The Hajar Ali Expedition:

Traverse Notes: started in al-Ain, Abu Dhabi, ended in Salalah, Oman; started and ended in March, 2012:

Day 1: Landed in Dubai Airport via a red-eye flight from SIN-DXB and 
headed straight to the Empty Quarters, stopping for lunch at a local 
restaurant en route. The roof rack was dislodged and slid down whilst 
navigating mild sand dunes, hitting the bonnet, bringing the water 
supplies and petrol crashing on the sand. Fortunately only half a jerry 
can of water was lost and that the windscreen was not smashed by the roof 

Day 2: Planned for today is the much anticipated Umm As Samim (mother of 
poison), one of the ‘most feared deserts known to man'. Bedus have 
interesting beliefs surrounding Umm As Samim. Its legendary quicksands 
similarly merited a place in Lawrence of Arabia's and Wilfred Thesiger's 
imagination. Thesiger, the first foreigner to cross the Umm As Samim, 
skirted its eastern edges. 

Day 3: Camped for the night at Ramlat Gharbaniyat, the first campsite of 
dunes approximated to reach as high as 400m. Certainly one of the 
prettiest campsites on the journey. The third night also marked the 
beginning of sandstorms during the night. The sandstorm in the first night 
was mild but disturbed my sleep. At times it felt like someone had walked 
past my tent and dumped a bucket of sand over its porous top. That and the 
violent flapping of the tent contributed to wretched sleep for the night. 

Day 4: Ramlat Mughshin.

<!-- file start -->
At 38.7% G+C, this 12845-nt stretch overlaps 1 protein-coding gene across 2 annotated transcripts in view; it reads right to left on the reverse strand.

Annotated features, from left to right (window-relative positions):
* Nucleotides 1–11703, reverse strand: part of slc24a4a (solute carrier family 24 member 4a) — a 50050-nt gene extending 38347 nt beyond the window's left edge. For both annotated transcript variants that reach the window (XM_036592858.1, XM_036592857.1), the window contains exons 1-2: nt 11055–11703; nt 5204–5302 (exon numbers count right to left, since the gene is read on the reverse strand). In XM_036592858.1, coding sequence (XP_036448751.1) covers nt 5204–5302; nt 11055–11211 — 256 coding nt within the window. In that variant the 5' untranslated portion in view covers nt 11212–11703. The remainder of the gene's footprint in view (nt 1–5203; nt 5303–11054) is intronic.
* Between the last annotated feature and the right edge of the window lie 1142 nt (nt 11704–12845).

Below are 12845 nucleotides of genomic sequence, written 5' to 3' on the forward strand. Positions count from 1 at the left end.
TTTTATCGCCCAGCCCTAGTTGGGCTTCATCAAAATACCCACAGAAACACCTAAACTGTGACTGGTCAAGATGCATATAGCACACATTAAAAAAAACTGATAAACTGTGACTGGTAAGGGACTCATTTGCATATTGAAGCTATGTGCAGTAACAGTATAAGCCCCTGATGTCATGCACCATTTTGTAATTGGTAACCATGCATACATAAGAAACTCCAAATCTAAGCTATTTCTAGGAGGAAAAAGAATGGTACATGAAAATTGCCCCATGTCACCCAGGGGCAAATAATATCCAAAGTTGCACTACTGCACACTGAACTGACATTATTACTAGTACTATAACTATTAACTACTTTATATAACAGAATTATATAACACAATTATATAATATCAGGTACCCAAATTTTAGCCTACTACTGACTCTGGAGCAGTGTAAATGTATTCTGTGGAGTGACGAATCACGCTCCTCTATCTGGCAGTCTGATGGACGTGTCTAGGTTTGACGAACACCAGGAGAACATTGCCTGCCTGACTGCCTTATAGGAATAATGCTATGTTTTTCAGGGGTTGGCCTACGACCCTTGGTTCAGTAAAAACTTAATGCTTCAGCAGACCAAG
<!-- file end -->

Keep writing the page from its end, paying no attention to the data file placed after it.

Another pretty campsite. The trick to moderating the flapping of your tent 
is to place large boxes/containers/bags around the edges of your tent. 

Day 5: Ramlat Mithan. 

Wadi Qitbit: Repaired tyres damaged during the journey. Refueled. 
Re-stocked on water.  Continued on to Ramlat Hashman. Having been told 
that there are ‘crystal balls' to be found in Ramlat Mithan, in the areas 
close to the Yemeni border, had altered the route to include Ramlat 
Mithan, not  knowing what these ‘crystal balls' looked like. 

Managed to identify and find a few crystal balls and a round of bullets. 
The temperature by then had gone above 40 degrees. The round of bullets, 
along with stories of how Yemenis are smuggling themselves across the 
border lent delicious frisson to the afternoon. Surreal landscapes 
combining plains and high dunes. 

The worst sandstorm tonight and the high temperatures of the afternoon had 
curiously not cooled down. The landscape of plains and dunes do not afford 
any protection from the sandstorm. Set up the tent, if only to stuff 
everything in the car into the tent to create space to sleep inside the 
vehicle. The sandstorm came suddenly, seemingly without notice. Sand has a 
way of seeping into everything.  Kept my head down to minimize the amount 
of sand getting into my eyes. A few times, overwhelmed, I'd opened my 
mouth to breathe, which only allows sand into the mouth. Took refuge by 
sleeping in the vehicle for the night which gets quite claustrophobic. 
Left the vehicle at 5am to sleep in the tent, convinced that the sandstorm 
had abated. 

Day 6: End of expedition in Salalah.


Longitude: 55.299782 
Latitude: 22.811950 

Longitude: 55.906097 
Latitude: 21.906976 

Longitude: 55.394250 
Latitude: 20.948340 

Longitude: 55.022302 
Latitude: 19.805997 

Longitude: 53.074610 
Latitude: 18.546092

Ramlat Hashman, Between al-Ayn, Abu Dhabi, and Salalah, Oman. Photo by Hajar Ali

Hajar Ali. The brightness of the dunes in daylight is very clear here. Photo by Hajar Ali